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Burma Army War on Civilians Continues – Casualties Rise

Since the Burma military launched its coup on 1st February 2021, Karen State has been subjected to constant armed conflict, in particular areas under the control of the Karen National Union (KNU). Community-based-organizations and humanitarian groups have documented indiscriminate Burma Army artillery shelling of civilian areas, destroying homes, killing people and livestock.

The UN agency responsible for refugees, UNHCR reported “as of 4 April 2022, there were an estimated 907,500 Internally Displaced persons (IDPs) across Myanmar including 560,900 newly displaced since 1 February 2021. These include 234,600 internally displaced persons (IDPs) in South-East Myanmar and 227,300 IDPs in the North-West.”

The Karen Women’s Organisation (KWO), estimates at least 46 civilians have been killed and 139 injured by artillery shelling and landmines in Karen State since the coup, while more 200,000 people have been displaced.

Naw Bleh Cho Cho, a 17-year-old girl from Htee Mu Hta Village in Karen’s Kawkareik Township, was one of those killed by the military’s artillery shelling. Naw Bleh Cho Cho said her sister Naw Eh P’saw Paw was preparing breakfast at the family home in mid-March when she was hit in the head by shrapnel that killed her instantly. Naw Eh P’saw Paw said the death of Naw Bleh Cho Cho has devastated the family and left their father grief stricken.

“I was so upset that I did not want to talk about it again. Our father was devastated by this tragedy because of his love for his daughter. My father said he wanted to die instead of his Naw Bleh Cho Cho. We are deeply saddened that she died at such a young age. For example, if she dies of a disease. Now it was her destiny that she had been killed by an artillery shell.”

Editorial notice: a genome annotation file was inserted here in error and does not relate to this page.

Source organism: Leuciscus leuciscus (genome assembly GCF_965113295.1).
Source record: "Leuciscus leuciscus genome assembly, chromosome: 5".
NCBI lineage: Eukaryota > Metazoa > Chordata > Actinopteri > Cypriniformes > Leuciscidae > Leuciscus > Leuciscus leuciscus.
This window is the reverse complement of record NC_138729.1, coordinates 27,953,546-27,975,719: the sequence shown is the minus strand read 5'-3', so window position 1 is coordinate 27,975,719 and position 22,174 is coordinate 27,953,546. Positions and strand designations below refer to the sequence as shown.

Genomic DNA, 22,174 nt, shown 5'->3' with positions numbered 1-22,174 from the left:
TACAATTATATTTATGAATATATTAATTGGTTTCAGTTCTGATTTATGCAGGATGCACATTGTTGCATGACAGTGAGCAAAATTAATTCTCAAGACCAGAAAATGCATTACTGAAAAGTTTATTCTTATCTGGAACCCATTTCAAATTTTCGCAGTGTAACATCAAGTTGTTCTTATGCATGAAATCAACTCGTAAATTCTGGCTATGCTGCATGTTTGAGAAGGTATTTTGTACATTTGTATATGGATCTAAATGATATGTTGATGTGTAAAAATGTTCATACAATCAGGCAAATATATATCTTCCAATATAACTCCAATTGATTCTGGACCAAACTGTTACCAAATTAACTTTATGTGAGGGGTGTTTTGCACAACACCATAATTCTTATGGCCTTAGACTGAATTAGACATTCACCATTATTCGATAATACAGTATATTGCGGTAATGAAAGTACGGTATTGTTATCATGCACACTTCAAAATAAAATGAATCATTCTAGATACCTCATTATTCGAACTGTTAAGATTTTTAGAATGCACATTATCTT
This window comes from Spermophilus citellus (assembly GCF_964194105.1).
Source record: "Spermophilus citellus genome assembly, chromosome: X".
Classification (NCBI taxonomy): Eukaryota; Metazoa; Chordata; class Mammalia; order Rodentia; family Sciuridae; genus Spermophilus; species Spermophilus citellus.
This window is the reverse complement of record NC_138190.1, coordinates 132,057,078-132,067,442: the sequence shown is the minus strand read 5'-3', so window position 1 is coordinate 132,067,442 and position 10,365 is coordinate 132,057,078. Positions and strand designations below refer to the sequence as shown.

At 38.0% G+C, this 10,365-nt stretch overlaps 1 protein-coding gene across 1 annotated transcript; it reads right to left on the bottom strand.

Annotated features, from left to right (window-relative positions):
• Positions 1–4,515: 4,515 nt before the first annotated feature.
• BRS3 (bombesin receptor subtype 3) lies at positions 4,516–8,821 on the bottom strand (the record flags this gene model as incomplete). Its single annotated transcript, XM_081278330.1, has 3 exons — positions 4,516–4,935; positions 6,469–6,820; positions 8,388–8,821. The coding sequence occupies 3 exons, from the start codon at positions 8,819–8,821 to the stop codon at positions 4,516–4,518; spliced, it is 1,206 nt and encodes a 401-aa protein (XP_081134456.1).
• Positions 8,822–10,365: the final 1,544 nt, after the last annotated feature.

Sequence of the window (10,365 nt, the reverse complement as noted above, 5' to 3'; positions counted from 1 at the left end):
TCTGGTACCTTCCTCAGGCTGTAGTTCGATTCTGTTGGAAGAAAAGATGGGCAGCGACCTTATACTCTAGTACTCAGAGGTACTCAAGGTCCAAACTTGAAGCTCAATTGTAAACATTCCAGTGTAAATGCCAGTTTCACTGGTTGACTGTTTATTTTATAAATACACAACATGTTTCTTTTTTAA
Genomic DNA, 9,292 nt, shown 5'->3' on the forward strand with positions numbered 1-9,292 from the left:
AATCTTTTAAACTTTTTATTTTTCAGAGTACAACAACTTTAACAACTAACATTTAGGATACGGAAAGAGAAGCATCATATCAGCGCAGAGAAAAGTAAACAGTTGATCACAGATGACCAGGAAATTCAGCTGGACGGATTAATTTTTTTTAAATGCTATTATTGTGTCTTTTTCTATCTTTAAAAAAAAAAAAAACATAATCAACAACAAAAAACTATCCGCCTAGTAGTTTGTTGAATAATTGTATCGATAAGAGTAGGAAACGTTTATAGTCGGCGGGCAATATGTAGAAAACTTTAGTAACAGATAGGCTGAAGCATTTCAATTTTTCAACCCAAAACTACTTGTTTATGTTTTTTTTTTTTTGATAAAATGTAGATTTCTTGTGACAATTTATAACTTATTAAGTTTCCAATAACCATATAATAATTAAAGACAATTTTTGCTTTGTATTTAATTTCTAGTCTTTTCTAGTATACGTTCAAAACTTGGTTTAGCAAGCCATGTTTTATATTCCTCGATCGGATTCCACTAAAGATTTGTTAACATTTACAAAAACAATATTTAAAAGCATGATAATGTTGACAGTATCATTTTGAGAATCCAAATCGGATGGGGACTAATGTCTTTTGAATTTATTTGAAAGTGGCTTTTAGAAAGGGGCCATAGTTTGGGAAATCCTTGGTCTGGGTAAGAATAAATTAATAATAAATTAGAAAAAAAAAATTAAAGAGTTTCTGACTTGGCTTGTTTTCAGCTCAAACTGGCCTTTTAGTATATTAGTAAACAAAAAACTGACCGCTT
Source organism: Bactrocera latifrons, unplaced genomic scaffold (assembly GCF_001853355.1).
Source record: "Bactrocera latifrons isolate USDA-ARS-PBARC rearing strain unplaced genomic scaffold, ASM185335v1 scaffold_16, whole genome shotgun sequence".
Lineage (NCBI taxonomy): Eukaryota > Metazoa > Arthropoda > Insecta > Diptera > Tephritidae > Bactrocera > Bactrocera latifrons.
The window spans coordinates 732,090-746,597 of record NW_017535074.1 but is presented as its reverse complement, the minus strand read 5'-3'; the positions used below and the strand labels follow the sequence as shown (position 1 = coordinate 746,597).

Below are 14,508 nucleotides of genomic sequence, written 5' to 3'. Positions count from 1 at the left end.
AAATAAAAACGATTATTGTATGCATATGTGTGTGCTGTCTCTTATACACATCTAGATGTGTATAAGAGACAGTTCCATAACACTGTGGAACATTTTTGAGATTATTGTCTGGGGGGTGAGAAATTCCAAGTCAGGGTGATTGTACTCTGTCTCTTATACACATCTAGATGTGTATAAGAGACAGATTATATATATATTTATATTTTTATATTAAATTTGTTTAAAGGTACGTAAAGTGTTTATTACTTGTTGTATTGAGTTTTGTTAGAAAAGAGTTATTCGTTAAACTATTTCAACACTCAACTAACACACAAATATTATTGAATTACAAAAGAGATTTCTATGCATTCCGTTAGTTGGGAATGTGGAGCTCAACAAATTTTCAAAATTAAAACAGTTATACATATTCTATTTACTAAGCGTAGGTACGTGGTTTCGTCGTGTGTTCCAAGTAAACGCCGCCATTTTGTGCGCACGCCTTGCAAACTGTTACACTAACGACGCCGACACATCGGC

Naw Eh P’saw Paw said the Burma Army shelling followed fighting between Burma Army and soliders from the Karen National Liberation Army (KNLA), the KNU’s armed wing. Two other villagers were injured in the shelling and taken to Hpa-An hospital for treatment.

The KNU’s Department of Organization and Information, said during March, 25 villagers in Htee Mu Hta were killed and 33 wounded. The dead included at least three children aged between two and 14 years old, as well as an expectant mother. More women were killed and injured than men, the KNU noted.

Naw K’nyaw Paw, secretary of the KWO, explained to Karen News about why she thinks more women and children were likely to be casualties from artillery bombardments.

“Women are often at home. Women and children have to hide in groups, making women and children to be hit by heavy shelling. Women cannot run as fast when there is a clash. It is difficult for pregnant women when they have to flee.

Villagers pointed out that in addition to firing artillery shells into villages, Burma Army soldiers looted properties, livestock and money, and destroyed homes, rice stores and buildings in the villages where they are stationed.